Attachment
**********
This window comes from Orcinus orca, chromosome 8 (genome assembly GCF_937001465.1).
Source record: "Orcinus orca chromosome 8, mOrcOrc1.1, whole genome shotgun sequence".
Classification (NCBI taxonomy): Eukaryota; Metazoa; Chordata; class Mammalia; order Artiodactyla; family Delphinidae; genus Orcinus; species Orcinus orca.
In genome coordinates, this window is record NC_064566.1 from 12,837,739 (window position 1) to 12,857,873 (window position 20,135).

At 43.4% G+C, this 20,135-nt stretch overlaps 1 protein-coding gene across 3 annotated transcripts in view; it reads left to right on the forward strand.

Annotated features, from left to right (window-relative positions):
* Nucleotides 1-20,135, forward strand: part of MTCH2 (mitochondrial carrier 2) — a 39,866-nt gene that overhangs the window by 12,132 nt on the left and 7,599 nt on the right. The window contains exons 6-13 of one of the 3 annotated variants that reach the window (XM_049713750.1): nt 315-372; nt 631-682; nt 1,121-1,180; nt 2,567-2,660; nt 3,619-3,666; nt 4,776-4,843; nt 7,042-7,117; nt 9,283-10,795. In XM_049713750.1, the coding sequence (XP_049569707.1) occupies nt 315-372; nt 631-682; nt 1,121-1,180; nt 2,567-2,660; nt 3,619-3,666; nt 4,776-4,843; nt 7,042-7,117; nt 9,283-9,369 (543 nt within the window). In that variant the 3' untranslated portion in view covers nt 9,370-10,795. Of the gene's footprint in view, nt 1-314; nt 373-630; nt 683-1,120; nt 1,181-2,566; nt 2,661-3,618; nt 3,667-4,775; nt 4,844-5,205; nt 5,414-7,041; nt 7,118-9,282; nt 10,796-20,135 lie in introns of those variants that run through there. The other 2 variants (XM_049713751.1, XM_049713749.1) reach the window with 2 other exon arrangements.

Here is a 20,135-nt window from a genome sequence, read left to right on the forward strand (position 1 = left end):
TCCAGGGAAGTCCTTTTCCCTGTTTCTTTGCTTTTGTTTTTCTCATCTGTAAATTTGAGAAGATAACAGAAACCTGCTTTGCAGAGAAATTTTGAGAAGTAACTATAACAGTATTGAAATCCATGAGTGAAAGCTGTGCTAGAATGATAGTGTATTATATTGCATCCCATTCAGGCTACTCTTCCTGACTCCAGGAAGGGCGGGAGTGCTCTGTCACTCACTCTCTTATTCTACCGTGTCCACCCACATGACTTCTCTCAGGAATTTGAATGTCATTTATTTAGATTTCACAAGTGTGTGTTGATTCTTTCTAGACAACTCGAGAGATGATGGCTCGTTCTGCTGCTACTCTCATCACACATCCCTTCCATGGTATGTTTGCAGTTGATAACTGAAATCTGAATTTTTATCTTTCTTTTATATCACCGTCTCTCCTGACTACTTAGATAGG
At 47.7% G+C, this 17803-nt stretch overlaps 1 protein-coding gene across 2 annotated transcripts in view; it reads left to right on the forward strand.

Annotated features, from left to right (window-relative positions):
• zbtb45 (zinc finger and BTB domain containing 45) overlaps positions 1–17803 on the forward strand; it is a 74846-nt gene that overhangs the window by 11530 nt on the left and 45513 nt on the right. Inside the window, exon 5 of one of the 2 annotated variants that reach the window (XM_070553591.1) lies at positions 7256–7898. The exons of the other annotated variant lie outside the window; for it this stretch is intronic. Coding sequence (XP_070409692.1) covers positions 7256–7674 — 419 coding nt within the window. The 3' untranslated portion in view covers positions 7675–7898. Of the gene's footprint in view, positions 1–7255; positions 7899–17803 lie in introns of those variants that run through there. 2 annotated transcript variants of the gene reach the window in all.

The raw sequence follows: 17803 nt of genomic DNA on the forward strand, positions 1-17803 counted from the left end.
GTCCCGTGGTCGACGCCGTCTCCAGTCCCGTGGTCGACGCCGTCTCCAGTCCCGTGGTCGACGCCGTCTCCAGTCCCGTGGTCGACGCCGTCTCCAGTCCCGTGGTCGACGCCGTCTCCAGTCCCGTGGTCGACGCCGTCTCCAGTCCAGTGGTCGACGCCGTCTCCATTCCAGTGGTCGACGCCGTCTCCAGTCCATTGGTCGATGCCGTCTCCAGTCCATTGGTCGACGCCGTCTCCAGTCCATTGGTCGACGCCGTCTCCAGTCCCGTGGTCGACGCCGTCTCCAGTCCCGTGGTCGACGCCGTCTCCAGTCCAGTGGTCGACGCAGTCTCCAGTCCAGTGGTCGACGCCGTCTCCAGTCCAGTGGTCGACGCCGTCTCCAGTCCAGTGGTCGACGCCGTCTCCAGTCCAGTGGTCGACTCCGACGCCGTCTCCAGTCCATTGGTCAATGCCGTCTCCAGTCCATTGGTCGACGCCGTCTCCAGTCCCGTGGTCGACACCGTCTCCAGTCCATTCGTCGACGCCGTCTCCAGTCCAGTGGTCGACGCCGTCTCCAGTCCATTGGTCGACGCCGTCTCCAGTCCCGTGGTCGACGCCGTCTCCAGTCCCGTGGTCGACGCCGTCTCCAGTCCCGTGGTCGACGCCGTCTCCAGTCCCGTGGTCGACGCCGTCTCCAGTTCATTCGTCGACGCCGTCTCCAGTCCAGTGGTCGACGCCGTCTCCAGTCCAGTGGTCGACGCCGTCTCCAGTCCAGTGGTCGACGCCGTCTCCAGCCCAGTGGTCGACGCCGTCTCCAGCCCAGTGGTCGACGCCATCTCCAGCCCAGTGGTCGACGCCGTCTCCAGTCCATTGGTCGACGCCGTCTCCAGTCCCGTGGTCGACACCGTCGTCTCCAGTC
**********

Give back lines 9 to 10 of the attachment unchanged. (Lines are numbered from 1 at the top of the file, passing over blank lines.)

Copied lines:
TCCAGGGAAGTCCTTTTCCCTGTTTCTTTGCTTTTGTTTTTCTCATCTGTAAATTTGAGAAGATAACAGAAACCTGCTTTGCAGAGAAATTTTGAGAAGTAACTATAACAGTATTGAAATCCATGAGTGAAAGCTGTGCTAGAATGATAGTGTATTATATTGCATCCCATTCAGGCTACTCTTCCTGACTCCAGGAAGGGCGGGAGTGCTCTGTCACTCACTCTCTTATTCTACCGTGTCCACCCACATGACTTCTCTCAGGAATTTGAATGTCATTTATTTAGATTTCACAAGTGTGTGTTGATTCTTTCTAGACAACTCGAGAGATGATGGCTCGTTCTGCTGCTACTCTCATCACACATCCCTTCCATGGTATGTTTGCAGTTGATAACTGAAATCTGAATTTTTATCTTTCTTTTATATCACCGTCTCTCCTGACTACTTAGATAGG
At 47.7% G+C, this 17803-nt stretch overlaps 1 protein-coding gene across 2 annotated transcripts in view; it reads left to right on the forward strand.